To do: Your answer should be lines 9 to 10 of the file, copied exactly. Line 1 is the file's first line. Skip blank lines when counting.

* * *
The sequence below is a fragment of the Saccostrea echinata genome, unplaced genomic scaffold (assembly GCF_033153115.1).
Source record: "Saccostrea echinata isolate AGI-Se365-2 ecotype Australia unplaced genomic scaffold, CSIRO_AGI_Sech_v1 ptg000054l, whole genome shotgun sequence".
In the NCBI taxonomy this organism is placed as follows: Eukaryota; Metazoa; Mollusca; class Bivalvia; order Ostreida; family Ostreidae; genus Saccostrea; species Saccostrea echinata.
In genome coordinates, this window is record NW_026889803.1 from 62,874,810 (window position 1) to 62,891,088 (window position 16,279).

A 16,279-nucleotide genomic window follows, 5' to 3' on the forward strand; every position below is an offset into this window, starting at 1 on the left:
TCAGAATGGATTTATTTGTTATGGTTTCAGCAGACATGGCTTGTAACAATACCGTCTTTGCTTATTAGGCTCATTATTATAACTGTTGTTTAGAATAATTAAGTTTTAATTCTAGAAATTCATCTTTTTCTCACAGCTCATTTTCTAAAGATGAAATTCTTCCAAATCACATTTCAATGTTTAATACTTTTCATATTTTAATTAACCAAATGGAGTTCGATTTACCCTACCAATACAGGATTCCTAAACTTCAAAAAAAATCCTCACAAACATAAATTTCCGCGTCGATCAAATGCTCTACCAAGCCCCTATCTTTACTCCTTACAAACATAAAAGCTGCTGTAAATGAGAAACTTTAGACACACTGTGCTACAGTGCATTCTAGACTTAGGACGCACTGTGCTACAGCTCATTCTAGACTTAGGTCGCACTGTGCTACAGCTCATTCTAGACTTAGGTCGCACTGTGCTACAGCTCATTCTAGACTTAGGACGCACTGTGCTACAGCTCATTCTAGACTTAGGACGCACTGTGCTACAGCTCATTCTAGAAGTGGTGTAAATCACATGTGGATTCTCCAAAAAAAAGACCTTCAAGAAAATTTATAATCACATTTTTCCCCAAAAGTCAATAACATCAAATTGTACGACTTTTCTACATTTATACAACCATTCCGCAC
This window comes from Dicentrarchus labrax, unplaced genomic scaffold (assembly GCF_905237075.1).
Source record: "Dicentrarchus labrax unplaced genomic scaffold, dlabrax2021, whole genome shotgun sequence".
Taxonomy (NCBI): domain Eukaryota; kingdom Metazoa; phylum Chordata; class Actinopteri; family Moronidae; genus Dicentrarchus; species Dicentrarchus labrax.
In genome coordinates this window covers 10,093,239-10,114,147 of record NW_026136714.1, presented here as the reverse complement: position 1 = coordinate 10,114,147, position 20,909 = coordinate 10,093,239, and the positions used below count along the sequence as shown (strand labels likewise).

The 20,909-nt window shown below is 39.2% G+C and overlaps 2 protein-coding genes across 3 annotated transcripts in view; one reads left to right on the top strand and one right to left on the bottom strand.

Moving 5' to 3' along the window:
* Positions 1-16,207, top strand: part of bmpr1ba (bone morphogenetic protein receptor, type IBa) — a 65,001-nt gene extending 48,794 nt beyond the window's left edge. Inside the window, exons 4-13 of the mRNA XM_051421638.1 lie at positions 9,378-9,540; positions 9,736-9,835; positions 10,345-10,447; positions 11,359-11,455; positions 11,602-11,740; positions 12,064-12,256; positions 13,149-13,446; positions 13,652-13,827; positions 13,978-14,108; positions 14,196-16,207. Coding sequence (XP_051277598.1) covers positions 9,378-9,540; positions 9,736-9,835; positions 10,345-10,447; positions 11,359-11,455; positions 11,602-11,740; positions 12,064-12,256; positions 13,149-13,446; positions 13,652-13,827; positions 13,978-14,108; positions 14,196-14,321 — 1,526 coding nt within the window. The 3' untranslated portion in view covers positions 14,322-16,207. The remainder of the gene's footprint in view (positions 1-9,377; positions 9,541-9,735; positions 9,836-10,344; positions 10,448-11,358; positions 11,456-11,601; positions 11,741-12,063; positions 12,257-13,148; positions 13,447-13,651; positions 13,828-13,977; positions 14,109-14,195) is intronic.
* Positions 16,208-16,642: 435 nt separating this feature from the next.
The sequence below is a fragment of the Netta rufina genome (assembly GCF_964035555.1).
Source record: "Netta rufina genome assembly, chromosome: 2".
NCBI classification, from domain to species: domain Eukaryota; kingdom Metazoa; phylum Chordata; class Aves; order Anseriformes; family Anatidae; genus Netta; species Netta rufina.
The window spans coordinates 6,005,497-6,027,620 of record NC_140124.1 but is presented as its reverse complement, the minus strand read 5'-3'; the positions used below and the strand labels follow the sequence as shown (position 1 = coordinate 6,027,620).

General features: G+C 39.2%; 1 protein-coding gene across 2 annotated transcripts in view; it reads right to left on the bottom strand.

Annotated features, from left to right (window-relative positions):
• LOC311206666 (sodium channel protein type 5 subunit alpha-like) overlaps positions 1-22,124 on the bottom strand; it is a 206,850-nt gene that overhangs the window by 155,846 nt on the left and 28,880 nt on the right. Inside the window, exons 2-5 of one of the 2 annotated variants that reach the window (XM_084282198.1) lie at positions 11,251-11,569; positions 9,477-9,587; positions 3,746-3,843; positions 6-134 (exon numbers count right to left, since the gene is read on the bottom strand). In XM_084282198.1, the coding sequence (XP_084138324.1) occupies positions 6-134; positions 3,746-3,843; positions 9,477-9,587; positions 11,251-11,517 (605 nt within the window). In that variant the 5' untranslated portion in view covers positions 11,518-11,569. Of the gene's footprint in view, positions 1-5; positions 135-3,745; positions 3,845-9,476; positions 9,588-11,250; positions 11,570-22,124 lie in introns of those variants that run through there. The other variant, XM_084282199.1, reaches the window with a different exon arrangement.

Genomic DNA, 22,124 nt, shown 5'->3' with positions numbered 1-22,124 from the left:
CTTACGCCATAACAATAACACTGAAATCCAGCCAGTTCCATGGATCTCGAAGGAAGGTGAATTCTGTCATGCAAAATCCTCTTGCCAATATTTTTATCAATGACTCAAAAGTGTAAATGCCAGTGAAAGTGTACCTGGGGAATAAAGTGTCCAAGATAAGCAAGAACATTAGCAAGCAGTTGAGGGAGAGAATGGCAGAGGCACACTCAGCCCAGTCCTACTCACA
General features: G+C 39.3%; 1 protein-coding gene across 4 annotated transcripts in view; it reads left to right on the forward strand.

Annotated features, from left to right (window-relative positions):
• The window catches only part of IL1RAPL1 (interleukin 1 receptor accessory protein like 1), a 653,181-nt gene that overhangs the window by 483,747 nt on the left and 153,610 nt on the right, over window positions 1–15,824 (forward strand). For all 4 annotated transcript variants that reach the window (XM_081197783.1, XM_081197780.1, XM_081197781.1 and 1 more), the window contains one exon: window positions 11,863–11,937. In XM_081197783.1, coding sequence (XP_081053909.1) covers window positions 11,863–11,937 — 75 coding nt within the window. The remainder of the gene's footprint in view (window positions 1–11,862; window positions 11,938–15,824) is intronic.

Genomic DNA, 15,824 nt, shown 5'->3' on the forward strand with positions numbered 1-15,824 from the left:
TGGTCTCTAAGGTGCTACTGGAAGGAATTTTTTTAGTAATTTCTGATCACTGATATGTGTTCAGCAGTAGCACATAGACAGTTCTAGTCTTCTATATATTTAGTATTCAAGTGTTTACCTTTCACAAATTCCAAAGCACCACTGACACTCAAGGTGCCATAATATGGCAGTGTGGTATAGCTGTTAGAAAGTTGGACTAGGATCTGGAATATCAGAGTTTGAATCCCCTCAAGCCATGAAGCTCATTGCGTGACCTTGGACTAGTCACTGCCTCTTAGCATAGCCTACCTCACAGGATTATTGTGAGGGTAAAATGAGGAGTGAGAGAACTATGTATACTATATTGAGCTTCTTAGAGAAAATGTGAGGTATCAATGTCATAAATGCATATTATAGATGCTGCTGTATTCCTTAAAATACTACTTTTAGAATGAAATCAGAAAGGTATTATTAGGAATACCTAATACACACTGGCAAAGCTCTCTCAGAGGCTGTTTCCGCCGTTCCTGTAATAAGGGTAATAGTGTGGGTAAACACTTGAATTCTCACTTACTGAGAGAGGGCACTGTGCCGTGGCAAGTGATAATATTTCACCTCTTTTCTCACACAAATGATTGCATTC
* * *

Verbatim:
Taxonomy (NCBI): domain Eukaryota; kingdom Metazoa; phylum Chordata; class Actinopteri; family Moronidae; genus Dicentrarchus; species Dicentrarchus labrax.
In genome coordinates this window covers 10,093,239-10,114,147 of record NW_026136714.1, presented here as the reverse complement: position 1 = coordinate 10,114,147, position 20,909 = coordinate 10,093,239, and the positions used below count along the sequence as shown (strand labels likewise).